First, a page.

Bronchiectasis can be associated with almost any immune deficiency. Identification of underlying immune defects is critical as specific treatment for the can be very effective. BTS Guidelines recommend all patients with bronchiectasis should be screened for serum immunoglobulin deficiencies as well as functional responses to vaccination. In severe or complex patients, particularly if there is a history of recurrent non-pulmonary infections liaison with a clinical immunologist can be very valuable. The acronym SPUR (severe, persistent, unusual or recurrent infections) identifies the features of infections that should prompt referral to an immunologist. If in doubt, discuss, and refer.
Allergic Bronchopulmonary Aspergillosis (ABPA)
ABPA is due to an excessive immune response to the fungus Aspergillus fumigatus leading to airway inflammation and damage. It is an important diagnosis to make, as a specific treatment regime is needed, typically consisting of corticosteroids and the anti-fungal itraconzole. It is classically associated with central bronchiectasis and colonisation with Staphylococcus aureus but investigations for ABPA should not be limited to patients with these characteristics. Early treatment of ABPA is important to prevent irreversible lung damage, and testing for ABPA should be performed in all patients, not only those with asthma and cystic fibrosis.
Cystic fibrosis (CF) is an autosomal recessive disease caused by a mutation in the cystic fibrosis transmembrane conductance regular gene. Although usually diagnosed by neonatal screening or presenting with a severe phenotype in childhood, milder phenotypes are increasingly recognised in adults with bronchiectasis. CF should be suspected in patients <40, particularly in the presence of malabsorption, infertility in males, upper lobe bronchiectasis and sputum cultures with growth of Staphylococcus aureus or Pseudomonas aeruginosa.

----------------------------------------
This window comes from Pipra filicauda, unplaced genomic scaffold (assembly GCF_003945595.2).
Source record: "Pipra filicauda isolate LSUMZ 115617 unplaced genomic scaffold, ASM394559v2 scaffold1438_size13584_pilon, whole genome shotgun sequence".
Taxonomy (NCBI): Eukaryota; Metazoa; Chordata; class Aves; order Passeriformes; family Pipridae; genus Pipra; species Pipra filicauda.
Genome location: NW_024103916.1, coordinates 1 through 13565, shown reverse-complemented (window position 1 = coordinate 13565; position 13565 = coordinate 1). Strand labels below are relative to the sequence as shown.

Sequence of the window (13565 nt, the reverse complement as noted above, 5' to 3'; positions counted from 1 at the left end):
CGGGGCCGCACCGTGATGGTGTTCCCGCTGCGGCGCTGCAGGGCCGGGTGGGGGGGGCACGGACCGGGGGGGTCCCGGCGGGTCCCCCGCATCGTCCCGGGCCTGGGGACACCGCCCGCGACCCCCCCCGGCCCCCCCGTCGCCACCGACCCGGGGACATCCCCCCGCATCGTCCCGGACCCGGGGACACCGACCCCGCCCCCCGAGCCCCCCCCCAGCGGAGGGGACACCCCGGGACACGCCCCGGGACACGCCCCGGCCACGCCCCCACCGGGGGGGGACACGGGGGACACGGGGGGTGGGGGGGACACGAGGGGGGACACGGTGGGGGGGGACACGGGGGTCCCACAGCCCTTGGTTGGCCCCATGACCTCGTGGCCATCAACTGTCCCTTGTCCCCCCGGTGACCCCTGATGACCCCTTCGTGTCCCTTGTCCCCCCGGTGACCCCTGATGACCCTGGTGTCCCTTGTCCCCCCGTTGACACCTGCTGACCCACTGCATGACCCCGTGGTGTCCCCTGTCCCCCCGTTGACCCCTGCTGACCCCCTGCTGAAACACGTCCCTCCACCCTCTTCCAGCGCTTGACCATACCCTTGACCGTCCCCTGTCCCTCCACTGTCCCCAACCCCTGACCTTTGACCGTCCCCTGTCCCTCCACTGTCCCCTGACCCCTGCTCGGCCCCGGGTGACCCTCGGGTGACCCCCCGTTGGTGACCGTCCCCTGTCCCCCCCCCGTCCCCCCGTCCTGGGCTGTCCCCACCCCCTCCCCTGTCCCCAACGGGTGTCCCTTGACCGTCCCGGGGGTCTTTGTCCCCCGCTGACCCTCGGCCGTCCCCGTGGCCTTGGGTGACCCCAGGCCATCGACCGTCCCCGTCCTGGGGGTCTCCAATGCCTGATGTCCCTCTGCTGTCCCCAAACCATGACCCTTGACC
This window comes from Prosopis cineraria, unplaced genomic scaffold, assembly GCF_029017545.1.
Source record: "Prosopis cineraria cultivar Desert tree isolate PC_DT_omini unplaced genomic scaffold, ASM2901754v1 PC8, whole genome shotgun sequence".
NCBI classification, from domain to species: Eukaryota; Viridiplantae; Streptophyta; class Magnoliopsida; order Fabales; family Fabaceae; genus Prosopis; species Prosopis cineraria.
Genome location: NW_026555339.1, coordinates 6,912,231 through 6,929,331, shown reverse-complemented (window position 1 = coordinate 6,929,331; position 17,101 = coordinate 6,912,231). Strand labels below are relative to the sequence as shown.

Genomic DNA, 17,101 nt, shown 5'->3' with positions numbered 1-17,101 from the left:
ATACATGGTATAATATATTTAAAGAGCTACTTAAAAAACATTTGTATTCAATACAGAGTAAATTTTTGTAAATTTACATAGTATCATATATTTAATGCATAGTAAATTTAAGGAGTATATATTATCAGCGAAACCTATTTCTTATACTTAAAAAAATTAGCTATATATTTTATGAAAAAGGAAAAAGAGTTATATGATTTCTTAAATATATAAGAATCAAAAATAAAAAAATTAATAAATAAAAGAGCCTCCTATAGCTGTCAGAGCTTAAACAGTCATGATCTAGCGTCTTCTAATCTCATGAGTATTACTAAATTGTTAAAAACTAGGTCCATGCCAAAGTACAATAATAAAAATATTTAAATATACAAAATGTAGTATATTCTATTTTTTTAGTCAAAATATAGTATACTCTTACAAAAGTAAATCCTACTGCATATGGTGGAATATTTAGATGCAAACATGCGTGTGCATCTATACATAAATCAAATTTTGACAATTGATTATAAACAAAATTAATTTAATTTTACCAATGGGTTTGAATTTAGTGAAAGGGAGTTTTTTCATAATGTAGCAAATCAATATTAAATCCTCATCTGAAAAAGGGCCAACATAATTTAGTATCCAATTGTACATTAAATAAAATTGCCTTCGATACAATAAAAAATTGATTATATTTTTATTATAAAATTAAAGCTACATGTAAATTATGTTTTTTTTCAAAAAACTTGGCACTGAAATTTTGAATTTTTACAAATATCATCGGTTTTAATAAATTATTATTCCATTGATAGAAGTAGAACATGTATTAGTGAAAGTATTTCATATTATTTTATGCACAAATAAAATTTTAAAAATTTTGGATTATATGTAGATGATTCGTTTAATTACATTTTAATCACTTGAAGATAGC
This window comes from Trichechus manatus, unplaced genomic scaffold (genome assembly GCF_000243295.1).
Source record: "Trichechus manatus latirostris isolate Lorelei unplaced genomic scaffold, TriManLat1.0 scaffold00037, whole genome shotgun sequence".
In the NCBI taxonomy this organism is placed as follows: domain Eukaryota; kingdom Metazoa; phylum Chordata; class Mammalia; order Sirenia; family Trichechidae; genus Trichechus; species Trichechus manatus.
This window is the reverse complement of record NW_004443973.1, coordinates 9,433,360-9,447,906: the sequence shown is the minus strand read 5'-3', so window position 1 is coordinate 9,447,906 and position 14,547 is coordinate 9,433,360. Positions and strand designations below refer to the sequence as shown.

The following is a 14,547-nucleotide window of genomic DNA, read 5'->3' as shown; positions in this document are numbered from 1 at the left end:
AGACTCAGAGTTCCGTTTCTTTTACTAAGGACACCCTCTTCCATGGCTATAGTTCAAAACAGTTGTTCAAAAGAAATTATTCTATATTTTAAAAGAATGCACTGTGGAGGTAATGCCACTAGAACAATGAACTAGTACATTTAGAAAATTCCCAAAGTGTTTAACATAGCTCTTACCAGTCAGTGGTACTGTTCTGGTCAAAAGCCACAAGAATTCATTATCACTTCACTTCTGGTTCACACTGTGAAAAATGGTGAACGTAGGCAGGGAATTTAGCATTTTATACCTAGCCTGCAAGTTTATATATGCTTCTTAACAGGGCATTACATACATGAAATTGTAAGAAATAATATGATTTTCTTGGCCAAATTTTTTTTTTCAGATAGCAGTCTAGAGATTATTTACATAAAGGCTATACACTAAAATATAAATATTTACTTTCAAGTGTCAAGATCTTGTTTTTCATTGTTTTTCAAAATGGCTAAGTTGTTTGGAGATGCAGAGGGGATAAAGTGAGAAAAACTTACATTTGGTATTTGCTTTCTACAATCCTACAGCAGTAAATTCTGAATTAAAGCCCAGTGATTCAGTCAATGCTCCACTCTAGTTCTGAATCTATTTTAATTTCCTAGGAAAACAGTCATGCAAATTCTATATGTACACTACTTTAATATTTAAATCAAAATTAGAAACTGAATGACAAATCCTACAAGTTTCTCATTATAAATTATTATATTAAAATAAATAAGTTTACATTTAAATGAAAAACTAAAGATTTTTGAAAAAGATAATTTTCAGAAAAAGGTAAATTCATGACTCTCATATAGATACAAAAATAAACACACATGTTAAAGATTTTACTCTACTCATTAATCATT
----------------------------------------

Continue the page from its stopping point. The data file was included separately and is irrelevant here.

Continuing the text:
Non-tuberculous mycobacteria (NTM)
Non-tuberculous mycobacteria are implicated as both an aetiological factor in bronchiectasis and also a complication of established bronchiectasis. Mycobacterium avium is by far the most common species isolated in the majority of series, with other less frequent isolates being Mycobacterium kansasii, Mycobacterium chelonae and Mycobacterium fortuitum. Cross-sectional studies suggest a prevalence of 2-10% of patients in bronchiectasis centres.(12) As NTM can complicate established bronchiectasis, even if initial Mycobacterial cultures are negative it is recommended that patients have regular sputum cultures sent to monitor for NTM, which should also be repeated if the patient’s condition deteriorates. The management of NTM is outside the scope of this review and new guidelines will shortly be issued by international societies.
Routine tests performed
Tests performed in specific circumstances
Table 1. Recommended investigation approach in newly diagnosed patients with non-CF bronchiectasis. *baseline antibody levels are tested followed by vaccination and remeasurement of antibody responses where they are low.#induced sputum is a reasonable alternative in this latter situation.